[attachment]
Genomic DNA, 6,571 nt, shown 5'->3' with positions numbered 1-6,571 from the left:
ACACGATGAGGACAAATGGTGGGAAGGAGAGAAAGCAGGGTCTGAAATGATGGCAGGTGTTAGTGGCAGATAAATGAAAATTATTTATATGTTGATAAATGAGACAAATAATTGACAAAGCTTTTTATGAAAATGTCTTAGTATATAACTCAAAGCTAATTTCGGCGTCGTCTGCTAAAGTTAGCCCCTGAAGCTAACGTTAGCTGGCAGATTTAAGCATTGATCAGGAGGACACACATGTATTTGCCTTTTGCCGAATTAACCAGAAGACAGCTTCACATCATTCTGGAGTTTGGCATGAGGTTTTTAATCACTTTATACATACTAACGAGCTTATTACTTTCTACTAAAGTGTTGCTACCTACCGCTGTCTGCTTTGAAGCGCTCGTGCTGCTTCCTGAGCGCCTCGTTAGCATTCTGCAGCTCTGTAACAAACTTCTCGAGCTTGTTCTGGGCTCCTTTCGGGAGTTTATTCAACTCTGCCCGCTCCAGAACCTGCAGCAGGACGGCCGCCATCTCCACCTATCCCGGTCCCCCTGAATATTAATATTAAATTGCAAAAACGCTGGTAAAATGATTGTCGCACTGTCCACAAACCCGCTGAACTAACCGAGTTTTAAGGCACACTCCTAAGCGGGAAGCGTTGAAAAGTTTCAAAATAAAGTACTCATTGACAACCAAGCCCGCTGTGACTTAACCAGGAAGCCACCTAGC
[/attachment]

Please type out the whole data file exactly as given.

Genomic DNA, 6,571 nt, shown 5'->3' with positions numbered 1-6,571 from the left:
ACACGATGAGGACAAATGGTGGGAAGGAGAGAAAGCAGGGTCTGAAATGATGGCAGGTGTTAGTGGCAGATAAATGAAAATTATTTATATGTTGATAAATGAGACAAATAATTGACAAAGCTTTTTATGAAAATGTCTTAGTATATAACTCAAAGCTAATTTCGGCGTCGTCTGCTAAAGTTAGCCCCTGAAGCTAACGTTAGCTGGCAGATTTAAGCATTGATCAGGAGGACACACATGTATTTGCCTTTTGCCGAATTAACCAGAAGACAGCTTCACATCATTCTGGAGTTTGGCATGAGGTTTTTAATCACTTTATACATACTAACGAGCTTATTACTTTCTACTAAAGTGTTGCTACCTACCGCTGTCTGCTTTGAAGCGCTCGTGCTGCTTCCTGAGCGCCTCGTTAGCATTCTGCAGCTCTGTAACAAACTTCTCGAGCTTGTTCTGGGCTCCTTTCGGGAGTTTATTCAACTCTGCCCGCTCCAGAACCTGCAGCAGGACGGCCGCCATCTCCACCTATCCCGGTCCCCCTGAATATTAATATTAAATTGCAAAAACGCTGGTAAAATGATTGTCGCACTGTCCACAAACCCGCTGAACTAACCGAGTTTTAAGGCACACTCCTAAGCGGGAAGCGTTGAAAAGTTTCAAAATAAAGTACTCATTGACAACCAAGCCCGCTGTGACTTAACCAGGAAGCCACCTAGC